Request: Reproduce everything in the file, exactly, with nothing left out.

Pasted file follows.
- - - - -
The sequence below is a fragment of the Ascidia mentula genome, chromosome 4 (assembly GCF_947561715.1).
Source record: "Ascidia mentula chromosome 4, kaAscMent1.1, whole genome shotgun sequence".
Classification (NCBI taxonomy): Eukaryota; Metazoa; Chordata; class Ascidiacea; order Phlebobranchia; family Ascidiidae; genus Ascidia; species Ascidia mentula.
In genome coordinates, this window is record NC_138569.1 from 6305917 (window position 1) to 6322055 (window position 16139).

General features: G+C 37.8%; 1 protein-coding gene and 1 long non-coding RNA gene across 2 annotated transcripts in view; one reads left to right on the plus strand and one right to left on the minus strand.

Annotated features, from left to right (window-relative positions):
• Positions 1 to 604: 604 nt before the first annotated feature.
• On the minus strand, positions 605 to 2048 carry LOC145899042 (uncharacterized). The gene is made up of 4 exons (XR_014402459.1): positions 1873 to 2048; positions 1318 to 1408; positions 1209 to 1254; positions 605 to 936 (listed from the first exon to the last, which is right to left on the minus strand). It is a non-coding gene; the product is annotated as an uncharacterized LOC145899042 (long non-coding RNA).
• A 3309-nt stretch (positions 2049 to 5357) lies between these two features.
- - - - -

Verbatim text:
The sequence below is a fragment of the Ascidia mentula genome, chromosome 4 (assembly GCF_947561715.1).
Source record: "Ascidia mentula chromosome 4, kaAscMent1.1, whole genome shotgun sequence".
Classification (NCBI taxonomy): Eukaryota; Metazoa; Chordata; class Ascidiacea; order Phlebobranchia; family Ascidiidae; genus Ascidia; species Ascidia mentula.
In genome coordinates, this window is record NC_138569.1 from 6305917 (window position 1) to 6322055 (window position 16139).

General features: G+C 37.8%; 1 protein-coding gene and 1 long non-coding RNA gene across 2 annotated transcripts in view; one reads left to right on the plus strand and one right to left on the minus strand.

Annotated features, from left to right (window-relative positions):
• Positions 1 to 604: 604 nt before the first annotated feature.
• On the minus strand, positions 605 to 2048 carry LOC145899042 (uncharacterized). The gene is made up of 4 exons (XR_014402459.1): positions 1873 to 2048; positions 1318 to 1408; positions 1209 to 1254; positions 605 to 936 (listed from the first exon to the last, which is right to left on the minus strand). It is a non-coding gene; the product is annotated as an uncharacterized LOC145899042 (long non-coding RNA).
• A 3309-nt stretch (positions 2049 to 5357) lies between these two features.